A process of purification must be carried out in the minds of all the common folk: the scholar of the Book and the Sunnah must be filtered from the one who, as some of the witty people in our country Syria say, ‘The scholars are of two types. One is a scholar-doer, the other is the doer-scholar!’ The ‘scholar-doer’ i.e., is a scholar who acts upon his knowledge, and the ‘doer-scholar’ is the one who does things and whose status is that of a scholar but who has nothing whatsoever to do with knowledge.

And unfortunately this is present, and whoever doesn’t know, let him go and try [and he’ll see how true what I am saying is].

Ask whoever you want from those who you think are from the people of knowledge well-known amongst the people, and I will not name them even if only by title, ask whoever you want, even though it [i.e., a certain situation] may be a fiqh issue in which there is difference of opinion, he will answer you according to the madhhab he grew up on, was nurtured on, and became old on, he will give you a fatwa according to it, and then you will say, ‘What’s the proof?’ And he will say [rhetorically], ‘We are people of proof? How can we understand the proof?’ This is if he is forthright [admitting that he doesn’t know the proof], but if he is someone who hides things, he will say, ‘How are you going to perceive the proof?’ So he covers his own ignorance by declaring others to be ignorant.

This, unfortunately, is the reality of many people today, and the One whose Aid is sought is Allaah.

Al-Hudaa wan-Noor, 455.

Shaikh al-Albaani’s Life | Questions and Answers … 3


Learning from his Father

Al-Huwaini: I asked Shaikh Shu’aib al-Arnaa’oot about some things and then he ended up saying, “I used to go to Shaikh Nooh (i.e., Shaikh al-Albaani’s father) but Shaikh Naasir would not be present at our sittings.”

Al-Albaani: I never used to attend those lessons which he is referring to. But we used to have a private lesson with my father with two other Arnaa’ooti youths one of whose names was Abdur-Raheem Zainul-Aabideen and he is still alive, the other has passed away and we used to read Al-Qadoori in hanafi fiqh to him, likewise we read Al-Maraah in morphology to him and we finished reciting the Quraan to him.

So this does not mean that we did not read to him, for I would not attend at the time he was attending just as the opposite [conclusion] is not binding–for he never used to attend these particular lessons of ours with my father, [but this does not mean] that he never sat with my father, this is not binding.

Al-Albaani Leaving the Hanafi Madhhab to Study Hadith
and the time he was too poor to buy a Book

Al-Huwaini: There is a matter here which draws one’s attention: how did you turn to hadith and such, bearing in mind that some of what you have said and what Shaikh Shu’aib said [shows] that your father was a Hanafi, he would revere the Hanafi school of thought greatly?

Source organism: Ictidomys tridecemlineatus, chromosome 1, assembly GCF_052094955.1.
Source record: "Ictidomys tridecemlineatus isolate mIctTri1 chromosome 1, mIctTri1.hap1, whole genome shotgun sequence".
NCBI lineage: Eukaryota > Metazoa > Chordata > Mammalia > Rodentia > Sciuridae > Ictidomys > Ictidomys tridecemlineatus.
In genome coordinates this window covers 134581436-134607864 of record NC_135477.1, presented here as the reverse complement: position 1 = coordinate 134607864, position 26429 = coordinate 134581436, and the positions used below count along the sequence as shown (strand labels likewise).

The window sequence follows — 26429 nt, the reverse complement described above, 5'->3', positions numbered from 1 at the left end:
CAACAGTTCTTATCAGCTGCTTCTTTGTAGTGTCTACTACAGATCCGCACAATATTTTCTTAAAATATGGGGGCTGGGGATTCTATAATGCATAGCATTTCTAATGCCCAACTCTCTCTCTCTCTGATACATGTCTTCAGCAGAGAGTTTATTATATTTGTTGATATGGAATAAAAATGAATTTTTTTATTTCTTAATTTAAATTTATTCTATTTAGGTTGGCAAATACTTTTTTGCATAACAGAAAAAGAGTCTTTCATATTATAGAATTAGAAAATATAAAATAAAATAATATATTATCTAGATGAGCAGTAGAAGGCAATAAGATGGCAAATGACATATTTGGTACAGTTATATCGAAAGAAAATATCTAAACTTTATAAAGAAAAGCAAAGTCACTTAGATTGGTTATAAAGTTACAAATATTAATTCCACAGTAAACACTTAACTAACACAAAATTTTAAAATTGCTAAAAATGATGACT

Al-Albaani: That is from the blessings of Allaah. But as for the reason then it is as is said, “When Allaah intends a matter He facilitates the means for it.” So I truly was living in an atmosphere of bigoted Hanafism. My father, especially among the Arnaa’oots, was regarded as the most knowledgeable of them in Hanafi fiqh, he was the one they would recourse and refer back to.

When I finished elementary school and studied as I have previously detailed with some of the Shaikhs, I would have a very great desire to want to read as a hobby. But reading [those things]–as would seem to one looking in on it–that contained no benefit, indeed which could even have an adverse effect. But later on the effect of this reading became clear in my language for it had strengthened my oral skills. What is peculiar is that I was infatuated with reading modern day fiction works which were known as hiwaayaat [leisure reading/books that are read as a hobby], especially the stories of the American thief famous as Arsene Lupin. So I was truly infatuated with reading this type of story and narrative.

Then I found myself moving to the second stage which perhaps was better than the first, and it was studying Arabic stories, even though [most of them] were fiction. So for example I read A Thousand Arabian Nights, I read the story of Antar ibn Shaddaad, the story of Salaah ad-Deen al-Ayyoobi, a story of resoluteness and valiant champions, and so on. I was extremely captivated by such types of perusal and reading, and then from the perfectness of Allaah’s Plan and His Kindness to me was that when I changed my profession and accompanied my father I came across a lot of free time.

We would split the time [we’d sit] in the shop. So he would go [to it] in the morning and I would go with him [and he would stay there] until he prayed dhuhr, then after he had prayed it he would go home to relax and I would remain in the shop until he returned [which would be] after asr. We were both workers and sometimes I would come across a lot of spare time, there would be hours and I would not [have to] repair any watches, so I would ask his permission to go out … and to where? This was also from Allaah’s granting of success to me [that] I would go to the Amawi masjid and would give the people some general lessons, and I was influenced as regards ideology: some of it was correct, in what became apparent to me later, and some of it was incorrect.